nulstein v2 plog - parallelizing at the outer loop



(note: this is slide 10 of the nulstein plog)

The traditional approach to tuning code is to look for hot spots and squeeze them. It usually turns out to be the inner loop of some iterative process: loops or recursions. Parallelizing code is the contrary: looking for large iterations and breaking them into chunks, at the outer loop (opposites are exactly the same, but for one thing...)

If you look at how you code for the GPU, you provide shader code for what ultimately are inner loops of bigger processes. You don't loop on vertices, you don't rasterize triangles or loop on pixels, all the outer work remains hidden and this is what makes it possible to have everything run in parallel efficiently. Here, we want to do the same: the engine is responsible for running the outer loops and the game code only deals with each entity's behaviour. This implies that there must be no special-case: the world must be an entity, rooms must be entities, sounds, the UI, everything must be implemented as entities. And we shouldn't be scared about that, the notion of entity in nulstein is really a boundary, an interface between the engine and the game. The definition of an entity comes down to "something that updates and/or draws".

In nulstein, each entity holds two pieces of data. First, its State, which together with all the other entities represents all of the game's state. And second, it's Mind, which is an area totally private to itself. I'm not talking "C++ private" here, where every instance of the same class could have access to the data, I'm saying data that only this instance would have access to. I'm also not implying that there is any language construct to help enforce this rule, it must be thought of as part of a contract: "nobody reads anybody else's mind, ever". This rule makes it safe for an entity to read from and write to its Mind at any point in time because, the entity being the unit of subdivision, we can assume there is only one thread accessing it at a time.

With this, you have the three pillars that serve as foundation for this engine:


  • a task scheduler to dispatch work

  • entities that constitute the game state and define its behaviour

  • dissociation between State that is shared, and Mind that is not

  •  


Next time, the Update Phase
Spoiler (slides+source code): here

 

 

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2 comments

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jerome-muffat-meridol (Intel)'s picture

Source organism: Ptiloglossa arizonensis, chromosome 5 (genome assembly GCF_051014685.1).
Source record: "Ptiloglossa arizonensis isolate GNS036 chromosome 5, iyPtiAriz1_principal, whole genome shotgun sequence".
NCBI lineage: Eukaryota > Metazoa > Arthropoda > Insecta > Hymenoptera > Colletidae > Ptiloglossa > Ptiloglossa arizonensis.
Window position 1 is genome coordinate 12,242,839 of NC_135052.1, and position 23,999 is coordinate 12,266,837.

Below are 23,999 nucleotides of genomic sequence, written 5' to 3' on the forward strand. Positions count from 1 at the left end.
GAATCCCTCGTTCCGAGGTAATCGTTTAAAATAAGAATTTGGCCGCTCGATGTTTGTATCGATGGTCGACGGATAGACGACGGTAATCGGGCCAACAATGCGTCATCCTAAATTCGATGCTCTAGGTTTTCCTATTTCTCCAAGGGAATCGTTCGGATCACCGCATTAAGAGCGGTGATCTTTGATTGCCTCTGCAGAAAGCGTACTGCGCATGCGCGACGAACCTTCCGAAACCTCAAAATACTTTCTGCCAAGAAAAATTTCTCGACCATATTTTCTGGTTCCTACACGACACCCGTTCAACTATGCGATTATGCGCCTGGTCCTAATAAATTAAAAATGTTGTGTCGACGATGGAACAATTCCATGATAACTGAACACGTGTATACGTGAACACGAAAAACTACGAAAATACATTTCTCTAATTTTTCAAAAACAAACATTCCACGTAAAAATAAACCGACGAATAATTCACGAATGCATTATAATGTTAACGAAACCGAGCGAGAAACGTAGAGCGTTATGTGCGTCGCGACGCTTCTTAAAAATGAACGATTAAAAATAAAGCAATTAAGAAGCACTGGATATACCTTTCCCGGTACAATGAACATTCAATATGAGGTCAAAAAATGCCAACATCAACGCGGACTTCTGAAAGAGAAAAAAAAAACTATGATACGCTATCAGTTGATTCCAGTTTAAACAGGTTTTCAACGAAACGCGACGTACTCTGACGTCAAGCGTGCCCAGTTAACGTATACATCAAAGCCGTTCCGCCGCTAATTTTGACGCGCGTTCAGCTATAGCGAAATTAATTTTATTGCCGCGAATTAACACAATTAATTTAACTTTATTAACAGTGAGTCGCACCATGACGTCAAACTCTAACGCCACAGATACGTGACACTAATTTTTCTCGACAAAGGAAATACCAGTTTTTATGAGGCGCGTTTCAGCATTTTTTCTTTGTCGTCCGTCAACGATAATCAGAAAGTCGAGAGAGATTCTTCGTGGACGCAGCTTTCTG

Are you suggesting we could, knowing the update time of an entity, predict its update time for the next frame? That's not true at all. The typical kind for of situation you have in a game is that entities have a minimal update time, carrying out some routine task, then something happens and they need to make a decision (and that can consume orders of magnitude more CPU), then they are in a new routine. Even during these transitions, the amount of work to do is usually not worth spreading over several threads, it's easier to load-balance at the entity level and, in practice, TBB does a really good job at spreading the work.

Now, it is true that we could collect information about how long these calls last, and use that information later to try and process the entities that are known to spike earlier than the others, but is the time spent sorting entities going to be significantly less than the time saved? This is less than certain... My recommendation is to keep the engine simple, and let the game developer identify tasks that turn out to be too long and decide if he wants to parallelize his code, or spread the work over several game frames (which might be both easier and result in a more fluid frame rate).

note: entities in nulstein are not really "nested", they do have dependencies but these are not carried over from one frame to the next, as we'll see in a couple of slides. Forcing everything to be dynamic is more powerful than forcing everything to be static, and trying to provide the two possibilities seems to me like added complexity without a clear benefit (let alone the fact that any game designer saying "yup, always like that, never changes" is bound to come back once it seems all nicely implemented "it never changes except, of course, when [shot][wielder dead][pick your favourite exception]" ;) ).

jimdempseyatthecove's picture

Since entities are apparently nested, and the application is a simulation (many iterations advancing entity state), the entity itself (when appropriate) can keep track of the compute time for the entity (and/or completion time). During simulation the entity can gather heuristics (e.g. your guard looking at sky or horizon). Based on these heuristics, the entity itself can decide if to run as one thread or multiple threads (number, if any, dependent nature of entity). Due to the nesting nature of the entities, each entity can perform a reduction operator (without interlocks) to construct the task list for the next iteration. Once "universe" entity has completed a time state, it now contains the task lists for the next iteration. IOW, there is no thread scheduling in the sense of a tasking model.

Jim Dempsey

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